By on March 7, 2014

2015 Volvo V60 T5 Sport Wagon Exterior-005

Volvo, with parent company Geely, is developing a lineup of premium A-segment vehicles aimed at the BMW 1 Series and Mercedes A-Class.

Edmunds reports the upcoming lineup will include a five-door crossover, a sedan and a hatchback, and will also offer the opportunity for Geely to sell their wares in the United States while offering a similar lineup in its home market.

Under the bonnet will be a range of engines driving either the front or all four wheels, including gasoline, diesel and their respective hybrid pairings, all based upon Volvo’s current four-cylinder engine family.

The A-segment joint venture will be based upon the upcoming Compact Modular Architecture developed in their China Euro Vehicle Technology research and development center, with the first cars due in 2017 at the earliest.

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15 Comments on “Volvo, Geely Aiming For BMW, Mercedes With A-Segment Lineup...”

  • avatar

    I dunno… since the Chinese acquisition of Volvo, they’ve since lost a bit of their luster to me.

    I miss the indestructible Swedish Volvos (especially the boxed turbo tanks, but that was eons ago), even if the Chinese play the Tata-Land Rover card and “leave the manufacturing to them”.

    In terms of reliability AND safety… is “The Olde Gray Mare” still what she used to be?

    • 0 avatar

      I don’t know that V60 is pretty nice.

    • 0 avatar

      Volvo’s products haven’t changed the much since Geely acquired them in 2010. All Volvos have been FWD and often turbocharged since 1999- Geely didn’t purchase Volvo until 2010 IIRC. Volvo engines are still known for their durability and are usually more stout and reliable than German alternatives. Volvo’s safety has done nothing but improve – IIHS Small Overlap testing showed the premium Germans and Lexus were still trailing behind Volvo when testing was performed for the 2013 model year.

      • 0 avatar
        Chicago Dude

        Volvo has had the small overlap test in their internal crash testing process since the early 1980s. I don’t believe that any of the cars tested were designed post-Geely. Even this new V60 shares the platform that the V70/S80 started using in 2007 or so.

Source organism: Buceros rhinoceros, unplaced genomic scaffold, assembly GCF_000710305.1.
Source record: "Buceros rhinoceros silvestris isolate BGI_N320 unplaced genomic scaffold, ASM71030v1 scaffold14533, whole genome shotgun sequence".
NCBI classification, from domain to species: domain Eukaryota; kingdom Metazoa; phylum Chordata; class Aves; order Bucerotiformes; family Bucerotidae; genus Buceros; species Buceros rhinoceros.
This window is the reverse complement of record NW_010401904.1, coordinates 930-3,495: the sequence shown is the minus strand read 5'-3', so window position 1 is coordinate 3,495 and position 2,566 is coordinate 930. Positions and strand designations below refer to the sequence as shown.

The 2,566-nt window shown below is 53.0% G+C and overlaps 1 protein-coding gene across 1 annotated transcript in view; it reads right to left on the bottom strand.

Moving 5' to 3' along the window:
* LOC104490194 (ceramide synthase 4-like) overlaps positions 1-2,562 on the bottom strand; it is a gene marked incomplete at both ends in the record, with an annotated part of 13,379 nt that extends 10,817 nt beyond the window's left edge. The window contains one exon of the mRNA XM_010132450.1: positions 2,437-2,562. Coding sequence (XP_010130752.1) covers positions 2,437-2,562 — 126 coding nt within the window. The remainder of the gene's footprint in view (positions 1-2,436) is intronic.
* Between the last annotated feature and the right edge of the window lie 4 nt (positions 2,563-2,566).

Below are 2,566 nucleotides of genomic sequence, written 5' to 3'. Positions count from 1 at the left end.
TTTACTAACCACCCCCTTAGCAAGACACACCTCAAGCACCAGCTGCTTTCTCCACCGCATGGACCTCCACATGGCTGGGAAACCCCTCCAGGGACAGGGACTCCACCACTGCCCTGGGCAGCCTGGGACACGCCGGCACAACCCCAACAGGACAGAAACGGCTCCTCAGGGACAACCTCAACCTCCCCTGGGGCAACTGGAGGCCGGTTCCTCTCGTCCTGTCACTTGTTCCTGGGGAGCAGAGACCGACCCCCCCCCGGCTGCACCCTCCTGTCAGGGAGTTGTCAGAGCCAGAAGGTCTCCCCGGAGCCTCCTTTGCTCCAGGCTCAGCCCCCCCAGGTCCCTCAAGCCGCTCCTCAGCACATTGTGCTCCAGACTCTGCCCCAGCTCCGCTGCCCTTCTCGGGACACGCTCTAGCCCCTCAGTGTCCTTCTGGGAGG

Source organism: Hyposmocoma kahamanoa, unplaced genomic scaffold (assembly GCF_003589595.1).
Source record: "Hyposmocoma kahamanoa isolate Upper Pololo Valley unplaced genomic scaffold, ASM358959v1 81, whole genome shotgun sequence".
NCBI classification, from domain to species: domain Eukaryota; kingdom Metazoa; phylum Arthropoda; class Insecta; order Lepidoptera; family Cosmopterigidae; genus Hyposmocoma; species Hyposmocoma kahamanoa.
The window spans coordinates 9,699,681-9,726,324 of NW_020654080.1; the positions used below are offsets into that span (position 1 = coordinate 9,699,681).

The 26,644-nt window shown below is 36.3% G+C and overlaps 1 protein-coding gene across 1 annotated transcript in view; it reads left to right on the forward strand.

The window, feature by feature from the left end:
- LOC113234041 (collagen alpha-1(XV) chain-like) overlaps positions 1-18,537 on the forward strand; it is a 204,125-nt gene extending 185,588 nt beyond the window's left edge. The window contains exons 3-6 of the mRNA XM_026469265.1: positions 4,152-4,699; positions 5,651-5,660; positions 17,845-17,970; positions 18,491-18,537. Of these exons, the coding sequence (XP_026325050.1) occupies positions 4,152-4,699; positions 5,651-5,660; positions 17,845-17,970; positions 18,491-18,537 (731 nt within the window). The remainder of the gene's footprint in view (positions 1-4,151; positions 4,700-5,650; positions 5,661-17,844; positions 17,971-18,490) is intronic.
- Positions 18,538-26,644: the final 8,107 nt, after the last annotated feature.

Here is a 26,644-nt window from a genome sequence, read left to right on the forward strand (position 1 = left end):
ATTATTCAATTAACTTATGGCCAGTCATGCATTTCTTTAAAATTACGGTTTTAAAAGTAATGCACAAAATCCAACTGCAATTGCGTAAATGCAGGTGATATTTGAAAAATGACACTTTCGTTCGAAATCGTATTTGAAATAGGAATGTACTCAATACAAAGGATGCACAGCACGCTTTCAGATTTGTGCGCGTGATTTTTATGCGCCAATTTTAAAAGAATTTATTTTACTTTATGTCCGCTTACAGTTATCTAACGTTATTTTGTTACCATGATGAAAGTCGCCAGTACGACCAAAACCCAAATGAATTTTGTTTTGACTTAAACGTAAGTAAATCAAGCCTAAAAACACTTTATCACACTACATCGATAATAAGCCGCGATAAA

The only post-Geely stats that can be measured right now are reliability and initial quality. Since Geely bought them, both stats have improved. Geely injected billions of dollars into Volvo after the purchase. So far I have seen no negatives, and I didn’t expect to see any either. Why would Geely toss $10 billion (purchase price and cash infusion) into the trash by making Volvo worse? It just doesn’t make any sense.

    • 0 avatar

      They made the top 10 reliability list, and have started been revamping their lineup.

      Giving up the reliability of mid-levek cars for “luxury” has always seemed like a lousy deal, but Volvo might be moving in the right direction. Maybe they’ll even hit a sweet spot one day!

      Next up, they need to replace that phone keypad which looks like it drives the HVAC and infotainment system. Nonstandard electronics become a maintenence problem during long-term ownership. This is one if the biggest reasons I scratched the Volvo V50 off the list when I was looking to replace my old Ranger. And, of course, something interesting under the hood always adds appeal for me.

      But they’ve made more steps toward being an appealing car under Geely than I expected, and it looks like they’re improving/expanding the product, so it’s looking like Chinese ownership could be a positive thing in this case. Time will tell, of course….

    • 0 avatar

      Yes, baseless racist nonsense is a surefire reason to not buy a car. Geely is one of the better Chinese OEMs to start with and Volvo was never particularly reliable so where is this nonsense about a drop in quality coming from if not from general racist nonsense?

  • avatar

    Just got back from the pharmacy with my heart meds.

    This is worth staying alive for.

  • avatar

    test drove the newest 2015 CX60 yesterday and the brand new 2.0 turbo. It caught my eye from the window sticker claiming 27!!! over all MPG.
    It was 33 HWY. It had an eight speed trans.
    It was nice…but had a little strangely black and dull dash. The car drove well in corners (the salesman kept telling me it was leveling itself out)but I thought the engine a bit noisy…considering it looked like a Ford 2.0 ecoboost in stats. But the Ford engine seems quieter in my escape.
    The Edge 2.0 ecobost drove softer and seemed more rommy inside.
    Price as I recall was 40K. Both cars are just over 4000 lbs.
    When I got home I looked it up online and even the larger engine with supercharger AND turbo was 25 overall MPG. Very nice for over 300HP.
    I think I would consider this one.
    Nice seats.

  • avatar

    What’chu want, fancy peeper? We got it heel. Five car, one platfom, one enjeen, different tulbos. Same interiels.

    If you aim too high, YOU’RE GONNA HAVE A BAD TIME.

  • avatar
    SCE to AUX

    They’d better figure something out, because their US sales are on-par with Mitsubishi, and following the same trend.

  • avatar

    I know Volvo is Chinese owned and is aiming at such markets, but even still *facepalm*. Smart Car was such a success right? 1 series are everywhere aren’t they? Wither Volvo.

  • avatar

    I got a good look at the V40 hatchback while I was in Italy in December and wanted to pack it in my suitcase and bring it back here.

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